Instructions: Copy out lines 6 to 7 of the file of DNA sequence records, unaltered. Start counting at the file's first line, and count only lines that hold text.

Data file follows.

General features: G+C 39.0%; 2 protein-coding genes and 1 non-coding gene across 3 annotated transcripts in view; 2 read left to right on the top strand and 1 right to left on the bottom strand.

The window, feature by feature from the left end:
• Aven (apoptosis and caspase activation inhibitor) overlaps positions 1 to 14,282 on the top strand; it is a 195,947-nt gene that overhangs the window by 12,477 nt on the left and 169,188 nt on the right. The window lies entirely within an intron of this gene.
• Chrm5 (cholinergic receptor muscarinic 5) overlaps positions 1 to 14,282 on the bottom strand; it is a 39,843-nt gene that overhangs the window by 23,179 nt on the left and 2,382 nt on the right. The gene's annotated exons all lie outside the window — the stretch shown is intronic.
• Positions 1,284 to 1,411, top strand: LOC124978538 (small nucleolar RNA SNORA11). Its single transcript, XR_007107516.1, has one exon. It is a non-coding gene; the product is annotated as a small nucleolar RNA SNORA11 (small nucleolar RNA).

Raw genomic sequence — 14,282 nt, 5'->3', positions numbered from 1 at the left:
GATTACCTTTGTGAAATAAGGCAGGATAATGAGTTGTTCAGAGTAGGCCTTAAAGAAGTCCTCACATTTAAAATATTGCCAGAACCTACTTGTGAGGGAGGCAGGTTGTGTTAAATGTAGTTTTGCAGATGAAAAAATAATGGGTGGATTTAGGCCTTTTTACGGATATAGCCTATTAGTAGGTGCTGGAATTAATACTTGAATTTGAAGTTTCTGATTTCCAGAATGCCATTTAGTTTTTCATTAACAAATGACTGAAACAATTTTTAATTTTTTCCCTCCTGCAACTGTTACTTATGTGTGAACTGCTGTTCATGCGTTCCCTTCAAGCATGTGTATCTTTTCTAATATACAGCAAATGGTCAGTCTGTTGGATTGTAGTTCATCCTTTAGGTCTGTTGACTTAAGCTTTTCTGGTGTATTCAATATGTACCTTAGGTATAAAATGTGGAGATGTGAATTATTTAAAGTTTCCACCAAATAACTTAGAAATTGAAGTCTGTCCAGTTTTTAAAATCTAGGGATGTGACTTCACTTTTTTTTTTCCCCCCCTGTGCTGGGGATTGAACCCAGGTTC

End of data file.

Raw genomic sequence — 14,282 nt, 5'->3', positions numbered from 1 at the left:
GATTACCTTTGTGAAATAAGGCAGGATAATGAGTTGTTCAGAGTAGGCCTTAAAGAAGTCCTCACATTTAAAATATTGCCAGAACCTACTTGTGAGGGAGGCAGGTTGTGTTAAATGTAGTTTTGCAGATGAAAAAATAATGGGTGGATTTAGGCCTTTTTACGGATATAGCCTATTAGTAGGTGCTGGAATTAATACTTGAATTTGAAGTTTCTGATTTCCAGAATGCCATTTAGTTTTTCATTAACAAATGACTGAAACAATTTTTAATTTTTTCCCTCCTGCAACTGTTACTTATGTGTGAACTGCTGTTCATGCGTTCCCTTCAAGCATGTGTATCTTTTCTAATATACAGCAAATGGTCAGTCTGTTGGATTGTAGTTCATCCTTTAGGTCTGTTGACTTAAGCTTTTCTGGTGTATTCAATATGTACCTTAGGTATAAAATGTGGAGATGTGAATTATTTAAAGTTTCCACCAAATAACTTAGAAATTGAAGTCTGTCCAGTTTTTAAAATCTAGGGATGTGACTTCACTTTTTTTTTTCCCCCCCTGTGCTGGGGATTGAACCCAGGTTC